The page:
March of the Camels: The Sahara Desert

Everyone, I think it’s time I introduce you to my ATLAS.Years ago, I compiled a well thought-out list of achievements I’dlike to accomplish during my travels. I add new things to the list whenever I think of something different, so it’s always slowly growing! Technically, it’s what most people would consider a bucket list. Call it what you like, but I like to refer to it as my ATLAS (Adventure Tasks List of Awesome Stuff). I’ve only shown a few people my ATLAS and they loved the prospect of it. I started this list even before I began blogging and I have managed to accomplish some tasks on it back then. I’ll be sure to tell you all the stories about it one day but right now I’m focused on the current task at hand – task #2: Spend a night under the stars in the Sahara. By the way, this list is in no particular order whatsoever.

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We arrived in the foothills of the desert around 6 pm, about 40 minutes until sunset. Our guide informed us to leave our big bags in the van and to just take our small bags with us for when we ride our camels. Chris and I immediately changed into our Sahara nomad attire we bought in Marrakech. We were now fit for the occasion! We looked so fly, I think the others in our tour group were a little bummed they didn’t think of the idea too. How could you not? Anyways, one of the desert leaders took us to the area where they kept all of their camels. I noticed the camels here only had one hump as opposed to two humps. Interesting. They were all obedient and well mannered as they rested on the ground waiting for us to mount them. Either it was completely random or we were placed on camels specific to our weight. My camel had dark brown fur and continuously slurped on the rope that was in his mouth. It’s the one photo-bombing the picture below.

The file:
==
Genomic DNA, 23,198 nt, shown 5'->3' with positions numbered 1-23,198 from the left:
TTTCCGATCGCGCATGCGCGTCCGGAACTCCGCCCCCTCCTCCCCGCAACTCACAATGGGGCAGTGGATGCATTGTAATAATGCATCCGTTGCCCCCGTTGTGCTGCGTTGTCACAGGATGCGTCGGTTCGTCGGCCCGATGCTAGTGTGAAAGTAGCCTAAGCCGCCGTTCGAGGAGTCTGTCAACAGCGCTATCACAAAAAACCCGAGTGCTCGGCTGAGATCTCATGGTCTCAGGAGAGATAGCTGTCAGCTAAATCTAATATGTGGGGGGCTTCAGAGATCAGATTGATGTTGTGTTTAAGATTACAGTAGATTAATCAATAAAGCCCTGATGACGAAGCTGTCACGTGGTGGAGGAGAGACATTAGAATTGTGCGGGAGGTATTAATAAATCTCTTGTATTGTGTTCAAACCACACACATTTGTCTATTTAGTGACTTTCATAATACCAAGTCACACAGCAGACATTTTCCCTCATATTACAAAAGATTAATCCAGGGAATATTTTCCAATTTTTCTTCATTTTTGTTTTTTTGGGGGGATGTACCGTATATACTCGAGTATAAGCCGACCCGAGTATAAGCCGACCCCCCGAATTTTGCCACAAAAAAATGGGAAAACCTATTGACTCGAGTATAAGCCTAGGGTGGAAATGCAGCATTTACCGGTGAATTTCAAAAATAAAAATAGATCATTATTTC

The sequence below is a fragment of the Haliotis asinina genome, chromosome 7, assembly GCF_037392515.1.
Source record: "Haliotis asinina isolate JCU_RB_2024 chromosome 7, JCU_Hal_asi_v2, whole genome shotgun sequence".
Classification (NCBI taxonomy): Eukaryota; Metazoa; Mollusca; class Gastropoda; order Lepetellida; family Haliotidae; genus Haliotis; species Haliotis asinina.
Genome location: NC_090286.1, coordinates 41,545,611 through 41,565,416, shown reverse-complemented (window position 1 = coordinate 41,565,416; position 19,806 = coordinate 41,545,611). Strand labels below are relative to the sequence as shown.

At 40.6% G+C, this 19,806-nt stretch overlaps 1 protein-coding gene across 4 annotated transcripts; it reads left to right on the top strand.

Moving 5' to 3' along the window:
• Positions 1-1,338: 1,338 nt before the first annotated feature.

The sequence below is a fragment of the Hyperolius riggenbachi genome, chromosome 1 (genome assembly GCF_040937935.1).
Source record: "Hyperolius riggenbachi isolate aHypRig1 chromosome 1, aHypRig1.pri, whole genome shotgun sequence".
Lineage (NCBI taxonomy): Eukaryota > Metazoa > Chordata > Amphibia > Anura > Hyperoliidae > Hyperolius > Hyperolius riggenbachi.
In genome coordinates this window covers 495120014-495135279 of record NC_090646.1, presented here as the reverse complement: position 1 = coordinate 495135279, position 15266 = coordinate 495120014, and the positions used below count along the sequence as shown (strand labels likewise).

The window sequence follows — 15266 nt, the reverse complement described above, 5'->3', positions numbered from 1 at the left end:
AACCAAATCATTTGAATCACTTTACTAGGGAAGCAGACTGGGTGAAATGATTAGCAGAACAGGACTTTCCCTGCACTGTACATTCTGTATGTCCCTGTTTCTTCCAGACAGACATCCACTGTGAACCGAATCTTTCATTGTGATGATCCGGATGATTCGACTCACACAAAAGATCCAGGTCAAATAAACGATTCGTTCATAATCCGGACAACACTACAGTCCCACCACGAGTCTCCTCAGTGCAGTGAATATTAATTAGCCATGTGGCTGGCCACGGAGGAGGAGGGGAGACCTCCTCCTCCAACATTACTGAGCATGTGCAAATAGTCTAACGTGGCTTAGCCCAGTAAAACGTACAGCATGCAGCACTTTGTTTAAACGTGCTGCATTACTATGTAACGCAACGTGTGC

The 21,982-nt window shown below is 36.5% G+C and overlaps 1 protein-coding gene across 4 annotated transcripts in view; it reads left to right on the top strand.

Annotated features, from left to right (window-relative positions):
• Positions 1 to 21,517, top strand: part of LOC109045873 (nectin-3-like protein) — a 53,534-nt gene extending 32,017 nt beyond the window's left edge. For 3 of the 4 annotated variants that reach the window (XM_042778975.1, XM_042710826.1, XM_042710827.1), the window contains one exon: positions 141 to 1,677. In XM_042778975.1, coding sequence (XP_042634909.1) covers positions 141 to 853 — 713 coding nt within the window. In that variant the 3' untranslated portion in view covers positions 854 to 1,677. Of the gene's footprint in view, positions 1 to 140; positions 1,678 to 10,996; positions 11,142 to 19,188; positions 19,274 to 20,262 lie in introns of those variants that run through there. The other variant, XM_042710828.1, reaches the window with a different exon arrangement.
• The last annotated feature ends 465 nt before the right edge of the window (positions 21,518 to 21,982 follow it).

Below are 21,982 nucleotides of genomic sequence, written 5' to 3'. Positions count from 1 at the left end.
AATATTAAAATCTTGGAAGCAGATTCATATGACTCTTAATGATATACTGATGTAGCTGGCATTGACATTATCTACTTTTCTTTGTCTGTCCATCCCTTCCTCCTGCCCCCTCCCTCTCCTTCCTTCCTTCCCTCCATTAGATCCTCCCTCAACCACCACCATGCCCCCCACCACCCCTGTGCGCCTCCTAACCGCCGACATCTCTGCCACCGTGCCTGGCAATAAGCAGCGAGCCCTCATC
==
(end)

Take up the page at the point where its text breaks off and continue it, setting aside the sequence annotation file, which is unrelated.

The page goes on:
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There were about 20 or so camels in groups of five or six. Each camel was connected by a rope in order for them to follow a line easier I suppose. There were no tips or guidelines to
riding a camel other than to hang on!

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Thankfully, it wasn’t nearly as hot as I expected it to be. The sun was going down and there was a cool breeze in the air. It was perfect! My camel was strong, nimble, and also very
gassy! I had to hold my breath a couple times because my camel, the camel in front, and behind me were letting loose some air the whole time! I didn’t care though; the landscape, the giant dunes of the Sahara, the camels themselves, everything was going great! At one
point, our desert leader stopped my line of camels over a dune so we could watch the sunset.

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Beforehand, we were informed that we would be on the camel for an hour and a half but we were actually riding them for almost two hours. I started to grow concerned that I was
getting heavy for my new matted-haired friend but he (she?) didn’t seem tired or fatigued at all and kept marching on. I’m not going to lie though, after awhile sitting on that camel, my crotch was starting to kill me. I wasn’t the only one. Chris even tried to lay on top of his camel to keep comfortable. There was really no way to get cozy up there so we just had to ride it out until we reached our campsite.

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We arrived at our camping grounds for the night and the guide motioned for our camels to rest on the sand so we could dismount. Once I got off, I saw the sand littered with balls of
camel poop everywhere and that I was stepping right in it!